Me and H (3) “Time of death, 12.59pm.”  When you hear those words you expect a Holby City-style switching off of machines and delicate draping of a sheet, but if organ donation is a possibility, it’s just not like that.

When Auntie H died suddenly of a brain haemorrhage last year, that time of death, on a Wednesday lunchtime in London’s National Hospital for Neurology and Neurosurgery, was just the time H checked out, but it wasn’t the time for her organs to go with her.  The ventilator kept her heart beating and the oxygen circulating while the Organ Donation team installed us in a private cry-as-much-as-you-like family room for a ‘chat’.

According to a super brainy Swiss psychiatrist, there are five stages of grief – denial, anger, bargaining, depression and acceptance – and, lucky for Organ Donation team Sarah, a couple of hours after death you’re firmly in zone ‘denial’.  This means the tricky ‘organ chat’ is rather more jovial and civilised than you’d expect.  In fact we laughed so much it felt almost irreverent.

Being an organ-donor-chat virgin, one thing came as a massive surprise.  Even though Auntie H had a donor card, and was on the NHS Organ Donor Register, the family is still consulted for its consent.  Do we approve organ donation?  Tissue donation?  Parts of her eyes?  If we (niece and H’s two sisters) felt we couldn’t support her decision, the donation wouldn’t have gone ahead.  After a nanosecond’s thought, our unanimous feeling was “if that’s what she wanted, that’s what shall happen”.  So the chat moved to phase two.


Phase two is an extraordinarily lengthy and detailed questionnaire where Sarah tries to ascertain if there’s any reason why H really shouldn’t be trusted as an organ donor.  It’s a bit of a blur, but I recall “Where has H travelled recently?” (Erm, where hasn’t she?  We got as far as Kenya, Italy, Cuba, Mexico, the Netherlands, Russia, Vietnam, the Baltics, Australia, Portugal, Chile, Spain, France and Scotland before Sarah halted us) followed by “Has H had any tattoos?” (Gosh, think not, but couldn’t be 100% sure, depends where it is) and (the one that had me giggling far too much) “Could the donor have had intercourse with a man who previously had intercourse with a man?” (Blimey, can we pass on that one?).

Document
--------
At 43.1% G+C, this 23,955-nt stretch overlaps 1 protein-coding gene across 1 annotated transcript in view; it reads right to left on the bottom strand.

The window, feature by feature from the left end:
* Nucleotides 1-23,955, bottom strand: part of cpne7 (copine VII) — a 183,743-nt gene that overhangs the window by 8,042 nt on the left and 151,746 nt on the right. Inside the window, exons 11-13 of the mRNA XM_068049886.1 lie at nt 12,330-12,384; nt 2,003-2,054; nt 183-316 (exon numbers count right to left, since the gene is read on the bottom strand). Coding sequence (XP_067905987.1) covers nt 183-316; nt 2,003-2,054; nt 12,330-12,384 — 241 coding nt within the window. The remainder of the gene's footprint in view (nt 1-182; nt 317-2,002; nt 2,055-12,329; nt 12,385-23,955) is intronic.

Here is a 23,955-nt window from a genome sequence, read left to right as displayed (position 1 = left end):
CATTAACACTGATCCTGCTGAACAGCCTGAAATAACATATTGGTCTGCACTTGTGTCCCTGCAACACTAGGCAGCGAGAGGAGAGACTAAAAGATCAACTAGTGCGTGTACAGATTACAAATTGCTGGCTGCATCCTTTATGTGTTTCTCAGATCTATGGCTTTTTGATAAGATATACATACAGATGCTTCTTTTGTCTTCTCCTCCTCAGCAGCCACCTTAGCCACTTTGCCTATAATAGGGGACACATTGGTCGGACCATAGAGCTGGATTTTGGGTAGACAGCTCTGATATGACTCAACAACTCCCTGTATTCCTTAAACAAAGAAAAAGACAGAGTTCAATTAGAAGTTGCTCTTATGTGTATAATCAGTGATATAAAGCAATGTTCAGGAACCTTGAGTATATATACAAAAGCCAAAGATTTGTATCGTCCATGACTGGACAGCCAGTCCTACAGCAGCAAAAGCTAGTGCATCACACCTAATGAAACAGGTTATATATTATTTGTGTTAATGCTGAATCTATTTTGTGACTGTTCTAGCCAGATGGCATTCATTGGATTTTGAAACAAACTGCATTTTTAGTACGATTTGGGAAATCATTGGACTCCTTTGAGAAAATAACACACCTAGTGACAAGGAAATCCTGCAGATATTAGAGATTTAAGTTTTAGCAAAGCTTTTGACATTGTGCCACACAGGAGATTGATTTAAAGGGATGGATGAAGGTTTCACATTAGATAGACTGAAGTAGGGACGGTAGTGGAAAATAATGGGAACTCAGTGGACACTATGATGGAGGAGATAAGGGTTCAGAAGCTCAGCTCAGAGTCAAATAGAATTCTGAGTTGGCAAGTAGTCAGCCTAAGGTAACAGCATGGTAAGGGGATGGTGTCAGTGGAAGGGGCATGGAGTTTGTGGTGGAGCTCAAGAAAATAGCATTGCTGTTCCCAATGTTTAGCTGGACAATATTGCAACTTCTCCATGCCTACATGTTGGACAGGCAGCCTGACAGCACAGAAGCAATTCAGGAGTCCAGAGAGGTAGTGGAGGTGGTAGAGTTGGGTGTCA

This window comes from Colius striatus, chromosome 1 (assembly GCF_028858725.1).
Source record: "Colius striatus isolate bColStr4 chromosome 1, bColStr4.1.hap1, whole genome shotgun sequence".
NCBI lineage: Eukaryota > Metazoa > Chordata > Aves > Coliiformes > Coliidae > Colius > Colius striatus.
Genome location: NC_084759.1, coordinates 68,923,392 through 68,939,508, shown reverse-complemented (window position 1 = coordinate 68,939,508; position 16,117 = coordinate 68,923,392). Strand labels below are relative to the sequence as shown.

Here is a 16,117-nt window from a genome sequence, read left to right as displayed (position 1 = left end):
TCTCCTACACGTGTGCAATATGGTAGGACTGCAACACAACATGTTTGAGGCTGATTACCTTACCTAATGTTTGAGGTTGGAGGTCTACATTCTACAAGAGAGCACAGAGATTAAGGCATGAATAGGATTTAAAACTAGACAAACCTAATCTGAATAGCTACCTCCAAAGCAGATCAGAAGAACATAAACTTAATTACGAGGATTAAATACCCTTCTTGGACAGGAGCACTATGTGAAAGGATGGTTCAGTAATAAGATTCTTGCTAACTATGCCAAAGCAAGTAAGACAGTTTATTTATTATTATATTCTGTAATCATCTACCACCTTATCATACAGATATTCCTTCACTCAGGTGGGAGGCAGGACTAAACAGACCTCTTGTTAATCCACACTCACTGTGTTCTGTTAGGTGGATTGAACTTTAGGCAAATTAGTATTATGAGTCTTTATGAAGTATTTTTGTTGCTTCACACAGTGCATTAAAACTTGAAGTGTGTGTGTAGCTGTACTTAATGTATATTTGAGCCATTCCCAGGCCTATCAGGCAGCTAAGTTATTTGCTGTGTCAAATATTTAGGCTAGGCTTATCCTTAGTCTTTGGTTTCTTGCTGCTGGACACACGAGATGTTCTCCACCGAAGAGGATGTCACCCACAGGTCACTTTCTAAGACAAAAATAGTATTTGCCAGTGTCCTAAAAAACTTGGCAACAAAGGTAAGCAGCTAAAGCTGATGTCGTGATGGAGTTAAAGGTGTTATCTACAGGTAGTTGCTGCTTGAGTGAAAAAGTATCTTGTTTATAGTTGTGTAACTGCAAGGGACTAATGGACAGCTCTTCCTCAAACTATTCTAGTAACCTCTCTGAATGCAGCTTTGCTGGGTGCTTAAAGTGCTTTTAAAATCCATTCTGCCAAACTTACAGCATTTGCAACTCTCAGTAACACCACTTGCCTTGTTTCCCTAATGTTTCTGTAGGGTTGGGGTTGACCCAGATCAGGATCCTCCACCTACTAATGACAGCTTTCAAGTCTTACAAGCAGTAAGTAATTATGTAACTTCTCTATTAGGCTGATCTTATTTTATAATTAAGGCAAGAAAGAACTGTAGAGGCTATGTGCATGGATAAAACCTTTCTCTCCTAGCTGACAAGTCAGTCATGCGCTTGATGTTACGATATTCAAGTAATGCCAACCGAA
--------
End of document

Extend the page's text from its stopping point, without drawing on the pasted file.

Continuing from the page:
It was then over to us to ask our questions.  With H lying just a few metres away in a ward, heart artificially beating away, our main concern was what would happen next, how would she be treated, would it be with dignity and respect.

The first step (guided a little by the aforementioned Q&A session) would be a series of tissue and blood tests to ascertain whether H’s bits and bobs were in a fit state to be of use to anyone else.  If yes, a ‘normal’ operation would ensue.  It was a great comfort to learn that H would be treated the same as any ‘living’ patient in the operating theatre, most certainly with dignity and respect, skilfully stitched back together afterwards and looking neat and presentable.

Me and H (1)

Without wishing to make anyone upset or squeamish, we also asked about her eyes, how she would look in her coffin (I know, unless you’ve been through this, this is odd uncomfortable reading) and the response was that, post-death, the fluid and plumpness leaves a body, and the eyes would recede regardless.  It’s normal practice to pop plastic caps under the eyelids anyway.  H would have these, H would look the same as any other lovely lady in her coffin.  So yes, if you’re wondering, you can still pay your respects in a chapel of rest, don’t worry about ‘disfigurement’.

Sarah was literally the best candidate on the planet for this role.  Warm and compassionate, smiley and friendly, patient and calm, fun and tolerant.  She was a true superstar to the bereaved.  I for one will never forget how she handled our situation so well.